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How To DIY A Mosaic Table From Broken Ceramic Cups

Updated: Mar 26

Being a butter fingers ensures I have a ready supply of broken cups around me all the time. But being creative and thrifty also means that I don't really toss a broken cup into the trash all that easily.

Much as I'm a hoarder and save pretty much everything for a "rainy day", this habit of mine came through when I created this stunning mosaic table top from pieces of broken cups that used to be my favourite tea mugs. And mind you this was my first-ever mosaic project, if you can call it that.

transform Broken mug into mosaic table DIY
Before and after of my mug-to-mosaic DIY

So today, I'll share my broken mug to mosaic table DIY process because I'm sure you have tons of broken cups too and not only is it amazing to be able to save your favourite pieces of crockery, it's also a sustainable and ecofriendly habit to be to transform our trash into treasure! If not, start breaking them today just like this Greek tradition of smashing plates as a celebration!

So here's a step-by-step process of turning your broken mugs into mosaic projects

which could be table tops, trays, and so much more. Once you get the hang of it, let your imagination run wild!

Raw materials you need:

  • Broken pieces of ceramic. Usually 3-4 cups will make a 12-15" surface

  • A wooden, flat surface like a table top or tray

  • An adhesive like Fevicol or your country equivalent

  • 1 kg white cement or "tile grout"

  • Water

  • Scraps of fabric for cleaning up

Step-by-step process of turning broken mugs into mosaic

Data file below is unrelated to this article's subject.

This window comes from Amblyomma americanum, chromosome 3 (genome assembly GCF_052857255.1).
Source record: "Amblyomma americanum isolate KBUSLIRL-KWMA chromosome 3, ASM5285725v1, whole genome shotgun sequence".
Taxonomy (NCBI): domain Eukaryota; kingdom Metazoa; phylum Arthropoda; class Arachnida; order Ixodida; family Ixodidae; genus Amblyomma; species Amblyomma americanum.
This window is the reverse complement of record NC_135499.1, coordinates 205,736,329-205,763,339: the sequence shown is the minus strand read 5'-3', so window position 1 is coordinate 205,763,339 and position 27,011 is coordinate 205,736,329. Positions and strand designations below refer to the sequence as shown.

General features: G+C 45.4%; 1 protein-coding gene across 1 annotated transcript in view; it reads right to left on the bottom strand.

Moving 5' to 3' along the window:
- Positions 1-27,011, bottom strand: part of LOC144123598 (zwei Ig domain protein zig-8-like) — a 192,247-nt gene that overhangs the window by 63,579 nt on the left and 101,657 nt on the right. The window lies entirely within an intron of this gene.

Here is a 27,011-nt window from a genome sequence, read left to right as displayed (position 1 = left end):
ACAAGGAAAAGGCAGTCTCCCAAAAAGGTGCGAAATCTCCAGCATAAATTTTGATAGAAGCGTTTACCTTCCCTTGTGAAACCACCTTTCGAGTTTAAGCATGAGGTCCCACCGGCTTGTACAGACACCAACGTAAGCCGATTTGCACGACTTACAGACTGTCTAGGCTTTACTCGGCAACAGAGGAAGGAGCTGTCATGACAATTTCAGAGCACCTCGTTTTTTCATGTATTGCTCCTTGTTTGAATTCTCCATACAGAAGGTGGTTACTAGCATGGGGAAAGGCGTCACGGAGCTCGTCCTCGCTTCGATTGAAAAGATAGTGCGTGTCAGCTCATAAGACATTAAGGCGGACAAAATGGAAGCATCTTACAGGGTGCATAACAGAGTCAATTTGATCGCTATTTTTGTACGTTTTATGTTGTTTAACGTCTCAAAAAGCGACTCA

1.Collect the broken mugs until they're ready to go

Ideally, the prettier the original ceramic was to begin with, the prettier will be the final product! Luckily for me, I had 4-5 pieces of the same mug which had unfortunately crashed and cracked at different periods of time but instead of throwing them right away, I'd been using them as penholder, plant propagators and what not. But when enough was enough and I had 3 of these, I decided to take things in my own hands and with my own 2 hands, I cracked them some more.

Step 2: Crush them into even bits

Not all cups that are broken do it in equal splinters and shards. Some are cracked, some just lose their handles and so on. But for a mosaic project, you need uniform sized, flat pieces of ceramic. So collect your broken mugs and get pounding! I used a thick oven mitt to sound-proof the action as well as not crush them into a powder.

Step 3: Prepare your surface

Next thing you'll need is a flat surface which will be the base of whatever it is you want to create, in this case a table top. I used a dilapidated old wooden side table that had been lying in despair for years. Its wood was chipping off and fading making it a perfect candidate to be transformed. I gave it a good wipe and dry.

Step 4: Arrange your broken bits into the pattern you want